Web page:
In the Process of Recruitment? 10 Common Mistakes to Avoid

Recruitment is a long process with a lot of moving parts, so it’s easy to see how mistakes happen. But when you’re trying to find the best person possible for a position, one misunderstanding could become a huge setback. Here are ten of the most common recruitment mistakes to avoid:

1. Advertising a position with an inaccurate job posting

We understand the thought process behind white lies in a job posting: make the position seem a little harder, maybe you’ll weed out the less qualified. Make it sound more exciting than it is, with more opportunities for advancement than you can sustain, and you’ll get a wider pool of applicants to choose from. But misrepresenting the position in your job posting can actually work against you by driving away or disappointing great candidates. Check out our blog on how to write a great job description and posting, and share it with others on your hiring team to make sure you’re attracting the right people.

2. Never going back to candidates in your ATS

If you use an applicant tracking system (ATS) in your hiring process, you’ve probably got lists of candidates who you’re already at least familiar with at your fingertips. But if you go back to the drawing board every time by seeking out new applicants, you might be doing more legwork than necessary. The candidates in your ATS have already shown they’re interested in your company. Maybe it’s time for a second look?

3. Not setting and communicating a time frame

The process of recruitment takes time (over a month and a half on average, according to the Society for Human Resource Management) and that time is precious to you, your company, and your candidates. You should set a time frame for hiring at the beginning of your process, and communicate it to promising applicants. If they know to expect two interviews over the course of three weeks, they can plan their schedules and be prepared.

4. Doing everything yourself

Whether you’re doing the hiring for a company of three employees or three hundred, don’t try to handle the entire process yourself. Get input from people who work closely with the open position, direct reports, and supervisors, so that you’re getting the best fit possible.

5. Not thinking beyond the position

On the same note, don’t forget that a new hire affects the entire company, and not just because the work is getting done. Think about company culture when you’re recruiting, as well as opportunities for growth. Just because you need a specific skill set now doesn’t mean that’s all you should be focused on.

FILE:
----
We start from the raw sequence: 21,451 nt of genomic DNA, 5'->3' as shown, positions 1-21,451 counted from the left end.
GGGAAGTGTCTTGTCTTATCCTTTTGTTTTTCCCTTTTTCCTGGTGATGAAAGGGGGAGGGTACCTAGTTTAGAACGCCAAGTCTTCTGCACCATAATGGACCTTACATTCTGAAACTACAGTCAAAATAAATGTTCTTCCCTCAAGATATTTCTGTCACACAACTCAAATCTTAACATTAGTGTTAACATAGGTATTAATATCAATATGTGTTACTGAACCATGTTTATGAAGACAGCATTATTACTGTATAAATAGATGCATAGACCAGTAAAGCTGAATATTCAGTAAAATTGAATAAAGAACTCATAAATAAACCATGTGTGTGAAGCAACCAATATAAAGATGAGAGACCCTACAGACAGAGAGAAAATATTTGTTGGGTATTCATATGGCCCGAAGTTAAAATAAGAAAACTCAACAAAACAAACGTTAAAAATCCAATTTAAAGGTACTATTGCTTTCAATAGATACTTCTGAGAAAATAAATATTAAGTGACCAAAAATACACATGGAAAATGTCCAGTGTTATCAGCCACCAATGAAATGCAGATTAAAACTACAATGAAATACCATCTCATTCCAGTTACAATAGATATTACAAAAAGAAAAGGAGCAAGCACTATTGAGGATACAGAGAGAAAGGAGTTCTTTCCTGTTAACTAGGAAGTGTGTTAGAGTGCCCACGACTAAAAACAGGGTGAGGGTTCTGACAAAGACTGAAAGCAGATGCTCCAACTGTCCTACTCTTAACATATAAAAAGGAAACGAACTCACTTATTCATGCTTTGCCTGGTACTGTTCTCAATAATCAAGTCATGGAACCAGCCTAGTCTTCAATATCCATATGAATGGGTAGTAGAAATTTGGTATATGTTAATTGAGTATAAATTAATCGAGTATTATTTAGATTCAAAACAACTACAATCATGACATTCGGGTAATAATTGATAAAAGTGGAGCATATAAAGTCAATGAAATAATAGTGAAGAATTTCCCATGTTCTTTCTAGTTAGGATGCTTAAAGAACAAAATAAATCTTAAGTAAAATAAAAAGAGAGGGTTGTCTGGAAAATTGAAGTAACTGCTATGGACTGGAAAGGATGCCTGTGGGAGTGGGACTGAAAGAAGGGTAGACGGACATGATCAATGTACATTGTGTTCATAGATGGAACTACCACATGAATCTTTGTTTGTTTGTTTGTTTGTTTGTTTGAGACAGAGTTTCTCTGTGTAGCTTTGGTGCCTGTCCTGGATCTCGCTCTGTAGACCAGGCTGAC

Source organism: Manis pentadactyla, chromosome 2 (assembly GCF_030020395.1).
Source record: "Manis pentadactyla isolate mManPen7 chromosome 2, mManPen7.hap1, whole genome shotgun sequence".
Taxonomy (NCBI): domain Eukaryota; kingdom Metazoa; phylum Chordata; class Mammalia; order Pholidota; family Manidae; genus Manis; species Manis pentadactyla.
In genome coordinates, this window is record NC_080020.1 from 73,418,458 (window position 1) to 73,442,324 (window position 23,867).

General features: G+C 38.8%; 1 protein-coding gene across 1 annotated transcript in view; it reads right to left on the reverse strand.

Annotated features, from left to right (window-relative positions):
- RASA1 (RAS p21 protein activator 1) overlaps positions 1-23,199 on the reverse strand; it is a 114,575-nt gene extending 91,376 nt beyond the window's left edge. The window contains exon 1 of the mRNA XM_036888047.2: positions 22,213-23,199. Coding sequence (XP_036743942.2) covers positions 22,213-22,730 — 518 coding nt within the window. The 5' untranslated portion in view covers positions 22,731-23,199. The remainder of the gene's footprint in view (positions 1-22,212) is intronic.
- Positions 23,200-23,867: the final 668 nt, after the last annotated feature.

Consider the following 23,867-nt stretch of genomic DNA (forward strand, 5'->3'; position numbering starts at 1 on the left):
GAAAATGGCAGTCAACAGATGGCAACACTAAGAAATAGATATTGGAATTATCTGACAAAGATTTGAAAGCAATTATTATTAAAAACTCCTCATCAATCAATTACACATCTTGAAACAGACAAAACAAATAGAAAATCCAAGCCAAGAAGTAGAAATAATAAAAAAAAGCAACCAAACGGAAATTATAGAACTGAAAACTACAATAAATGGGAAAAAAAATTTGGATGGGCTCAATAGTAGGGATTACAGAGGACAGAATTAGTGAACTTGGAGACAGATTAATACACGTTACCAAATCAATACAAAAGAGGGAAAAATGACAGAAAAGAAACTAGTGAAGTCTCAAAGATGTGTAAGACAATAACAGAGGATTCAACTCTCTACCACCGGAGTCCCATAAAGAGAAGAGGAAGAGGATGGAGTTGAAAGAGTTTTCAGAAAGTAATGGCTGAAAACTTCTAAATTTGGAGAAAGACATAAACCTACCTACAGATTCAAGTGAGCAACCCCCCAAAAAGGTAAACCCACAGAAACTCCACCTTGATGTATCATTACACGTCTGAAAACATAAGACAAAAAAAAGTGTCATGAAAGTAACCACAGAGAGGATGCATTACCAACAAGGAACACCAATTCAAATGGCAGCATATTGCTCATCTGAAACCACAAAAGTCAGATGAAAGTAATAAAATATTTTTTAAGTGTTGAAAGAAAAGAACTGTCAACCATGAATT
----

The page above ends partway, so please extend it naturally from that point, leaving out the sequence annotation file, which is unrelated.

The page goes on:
6. Looking for a carbon copy employee

Maybe you had an employee in the now-open position who was ideal for the job – it’s great to use them as a benchmark, but don’t look for an exact duplicate. Job duties, coworkers, and industries change, and sometimes a fresh take is what the position really needs.

7. Waiting for the perfect candidate

The candidate who has it all is difficult, if not impossible, to find, so don’t spend too much time looking. When job positions remain unfilled for too long, other employees have to pick up the slack, and morale could drop. Plus, someone who ticks all the boxes may not be a good culture fit, or could be exaggerating their competencies. Instead, think about which skills are actually required and which are teachable.

On the other side of the coin, don’t fret about over-qualification. Some employers believe overqualified hires will get bored and have fast turnovers, and others may feel threatened by bright new talent. But candidates who may be “overqualified” for a position could have the most to offer to improve the company.

8. Conducting ineffective interviews

Interviews can be a minefield of recruitment mistakes. Avoiding the wrong questions can mean anything from leaving out surface-level questions that can be answered on a resume to double- and triple-checking for discriminatory inquiries. Be sure to prepare for your interviews by compiling questions as well as knowledge about the position and company, and prepare the candidate as well – who are they interviewing with? How long should they plan to meet?

9. Relying too much on references (or not at all)

Some recruiters swear by references as the best way to get to know a candidate, but unfortunately, they’re not fail-proof. If a listed reference has nothing but praise for a candidate, it’s okay to take that with a grain of salt. Everyone has quirks and flaws, and that’s not always a negative. On the other hand, as many as 25% of employers never even look at an applicant’s references. Failing to check in with references is willfully ignoring a large piece of the puzzle. You should use as many provided resources as possible to get to know the entire picture of a candidate.

10. Expecting too much from a new hire

So, you’ve hired a new employee: one who’s excited about the work, is well qualified, and ready to dive in. But throwing them into a new team without training or preparation could spell failure, no matter how qualified they are. Training and onboarding new employees is critical to helping them succeed in their new position, and asking them to do too much might have them packing up their desk before they really get started.

All businesses need talent, but for most companies, hiring is not their area of expertise. By avoiding these common mistakes, you’re several steps closer to a better talent search and recruitment process, meaning a faster time-to-hire and better employees. Having great HR support can help you improve your hiring practices. Learn more about how a HR partner could benefit your business:

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